Hate Crime- An action that causes physical, mental or emotional harm to someone simply because they are part of, or thought to be a part of, the GBLTQ (or other diverse) community. Often the result of homophobia, this can also be seen as "gay bashing." Many states have laws that offer stricter criminal penalties for committing hate crimes.
Heterosexism- Heterosexism is the attitude that heterosexuality is the only valid sexual orientation. Heterosexism often takes the form of ignoring lesbians, gay men and bisexuals. For example: a feature on numerous Valentine‘s Day cards that omits same-sex couples.
Heterosexual- Heterosexual is the adjective used to describe people whose enduring physical, romantic, emotional and/or spiritual attractions are to people of the opposite sex. Also: straight
Homophobia- Homophobia is a fear, hatred of or discomfort with people who love and are sexually attracted to members of the same sex.
Homosexual- The term "homosexual" is an outdated clinical term considered derogatory and offensive by many gay people. Gay and/or lesbian are more commonly accepted terms to describe people who are attracted to members of the same sex.
Internalized homophobia- Internalized homophobia refers to the self-identification of societal stereotypes by lesbian, gay and bisexual people, causing them to dislike and resent their sexual orientation.
Intersex- People born with varying degrees of biological aspects of both biological males and biological females. Often “assigned” a male or female identity at birth that may not correspond with identities later in life.
Lesbian- Lesbian refers to a woman whose enduring physical, romantic, emotional and/or relational attractions are to other women.
Lifestyle- The term "lifestyle" is inaccurately used to refer to the sexual orientation of lesbian, gay and bisexual people. Avoid using this term. As there is no one heterosexual or straight lifestyle, there is no one lesbian, gay, bisexual lifestyle.
Living openly- Living openly refers to a state in which LGBT people are open with others about being LGBT how and when they choose to be.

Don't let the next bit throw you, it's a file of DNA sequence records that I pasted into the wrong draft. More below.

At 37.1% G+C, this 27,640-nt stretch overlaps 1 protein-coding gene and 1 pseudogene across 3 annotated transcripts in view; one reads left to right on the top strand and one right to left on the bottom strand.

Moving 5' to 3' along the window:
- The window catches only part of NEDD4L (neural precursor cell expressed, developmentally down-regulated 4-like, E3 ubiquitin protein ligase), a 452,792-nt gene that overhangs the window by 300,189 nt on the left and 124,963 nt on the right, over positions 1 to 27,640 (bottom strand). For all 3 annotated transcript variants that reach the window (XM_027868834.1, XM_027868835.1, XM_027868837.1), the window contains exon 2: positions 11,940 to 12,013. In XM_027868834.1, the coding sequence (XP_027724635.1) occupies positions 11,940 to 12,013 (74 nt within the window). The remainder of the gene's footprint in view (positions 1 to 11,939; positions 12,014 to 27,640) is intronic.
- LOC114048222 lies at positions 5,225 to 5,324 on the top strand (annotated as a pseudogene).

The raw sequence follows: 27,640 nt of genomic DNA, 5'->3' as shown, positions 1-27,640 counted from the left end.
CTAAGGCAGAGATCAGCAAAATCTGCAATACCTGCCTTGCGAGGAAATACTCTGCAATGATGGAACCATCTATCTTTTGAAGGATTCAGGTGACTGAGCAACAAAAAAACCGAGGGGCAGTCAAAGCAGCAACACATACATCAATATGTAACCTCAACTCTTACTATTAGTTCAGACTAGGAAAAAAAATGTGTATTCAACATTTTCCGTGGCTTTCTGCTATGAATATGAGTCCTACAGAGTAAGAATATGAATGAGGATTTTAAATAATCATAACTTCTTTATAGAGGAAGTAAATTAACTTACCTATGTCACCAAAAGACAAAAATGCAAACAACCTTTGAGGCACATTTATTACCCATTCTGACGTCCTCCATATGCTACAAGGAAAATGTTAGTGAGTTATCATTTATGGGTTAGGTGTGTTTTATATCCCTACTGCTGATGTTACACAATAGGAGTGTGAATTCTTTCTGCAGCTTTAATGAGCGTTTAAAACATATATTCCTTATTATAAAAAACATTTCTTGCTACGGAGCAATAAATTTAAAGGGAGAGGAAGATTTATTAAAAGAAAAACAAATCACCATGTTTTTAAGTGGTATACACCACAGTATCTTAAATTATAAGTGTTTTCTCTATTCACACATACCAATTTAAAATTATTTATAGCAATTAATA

Male-Assigned At Birth (MAAB)- A person who is MAAB was assigned the male sex at birth, most likely based on how that person’s genitalia were perceived by the attending physician. Where this assignment corresponds with someone’s gender identity they are said to be cisgender. Similar terms: Designated Male At Birth (DMAB), Coercively Assign Male At Birth (CAMAB).
Male-to-female (MTF) transsexual- See ―Transgender woman.
Misgender- To misgender someone is to ascribe a gender to that person that does not correspond to their actual gender identity. Some actions that would be misgendering are using the wrong pronoun or using a gender specific word for said person (“Miss” or “man”, for example).
Outing- Outing refers to the act of exposing someone‘s sexual orientation or gender identity as being lesbian, gay, bisexual or transgender to others, when that person is not open about it.
Pansexual- Defined as someone who is attracted to other people regardless of their gender or sexual orientation. Essentially, they are “gender blind”.
Passing- Passing is a term used by transgender people to mean that they are seen as the gender with which they self-identify. For example, a transgender man (assigned female sex at birth) who most people see as a man.
Queer- Queer describes all people who are not heterosexual or who do not conform to rigid notions of gender and sexuality. For many LGBT people this word has a negative connotation; however, some are comfortable using it.